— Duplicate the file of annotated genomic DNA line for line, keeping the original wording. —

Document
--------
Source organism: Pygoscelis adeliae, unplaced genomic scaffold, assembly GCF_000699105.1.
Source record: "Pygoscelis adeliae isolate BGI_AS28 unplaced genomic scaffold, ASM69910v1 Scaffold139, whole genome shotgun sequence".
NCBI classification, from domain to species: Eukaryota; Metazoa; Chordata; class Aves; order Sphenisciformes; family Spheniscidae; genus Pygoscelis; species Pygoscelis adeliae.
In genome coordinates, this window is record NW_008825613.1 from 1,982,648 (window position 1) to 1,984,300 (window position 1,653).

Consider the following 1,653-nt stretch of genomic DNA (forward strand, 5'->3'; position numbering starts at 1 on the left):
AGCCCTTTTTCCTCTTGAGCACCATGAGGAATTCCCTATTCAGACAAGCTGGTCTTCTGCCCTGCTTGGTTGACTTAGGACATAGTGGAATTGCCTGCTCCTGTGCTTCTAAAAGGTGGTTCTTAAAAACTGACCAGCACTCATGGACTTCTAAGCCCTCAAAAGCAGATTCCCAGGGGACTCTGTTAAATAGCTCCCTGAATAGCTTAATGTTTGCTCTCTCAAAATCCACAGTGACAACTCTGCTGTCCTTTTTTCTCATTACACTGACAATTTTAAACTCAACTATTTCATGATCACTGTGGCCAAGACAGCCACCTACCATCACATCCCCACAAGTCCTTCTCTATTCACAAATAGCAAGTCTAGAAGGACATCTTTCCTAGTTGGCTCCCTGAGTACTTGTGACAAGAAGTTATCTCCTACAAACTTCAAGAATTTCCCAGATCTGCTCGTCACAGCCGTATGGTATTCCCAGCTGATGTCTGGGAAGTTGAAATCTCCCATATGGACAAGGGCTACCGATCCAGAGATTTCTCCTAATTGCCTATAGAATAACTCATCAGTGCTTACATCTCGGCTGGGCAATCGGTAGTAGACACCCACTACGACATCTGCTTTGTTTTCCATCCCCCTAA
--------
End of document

Source organism: Pygoscelis adeliae, unplaced genomic scaffold, assembly GCF_000699105.1.
Source record: "Pygoscelis adeliae isolate BGI_AS28 unplaced genomic scaffold, ASM69910v1 Scaffold139, whole genome shotgun sequence".
NCBI classification, from domain to species: Eukaryota; Metazoa; Chordata; class Aves; order Sphenisciformes; family Spheniscidae; genus Pygoscelis; species Pygoscelis adeliae.
In genome coordinates, this window is record NW_008825613.1 from 1,982,648 (window position 1) to 1,984,300 (window position 1,653).

Consider the following 1,653-nt stretch of genomic DNA (forward strand, 5'->3'; position numbering starts at 1 on the left):
AGCCCTTTTTCCTCTTGAGCACCATGAGGAATTCCCTATTCAGACAAGCTGGTCTTCTGCCCTGCTTGGTTGACTTAGGACATAGTGGAATTGCCTGCTCCTGTGCTTCTAAAAGGTGGTTCTTAAAAACTGACCAGCACTCATGGACTTCTAAGCCCTCAAAAGCAGATTCCCAGGGGACTCTGTTAAATAGCTCCCTGAATAGCTTAATGTTTGCTCTCTCAAAATCCACAGTGACAACTCTGCTGTCCTTTTTTCTCATTACACTGACAATTTTAAACTCAACTATTTCATGATCACTGTGGCCAAGACAGCCACCTACCATCACATCCCCACAAGTCCTTCTCTATTCACAAATAGCAAGTCTAGAAGGACATCTTTCCTAGTTGGCTCCCTGAGTACTTGTGACAAGAAGTTATCTCCTACAAACTTCAAGAATTTCCCAGATCTGCTCGTCACAGCCGTATGGTATTCCCAGCTGATGTCTGGGAAGTTGAAATCTCCCATATGGACAAGGGCTACCGATCCAGAGATTTCTCCTAATTGCCTATAGAATAACTCATCAGTGCTTACATCTCGGCTGGGCAATCGGTAGTAGACACCCACTACGACATCTGCTTTGTTTTCCATCCCCCTAA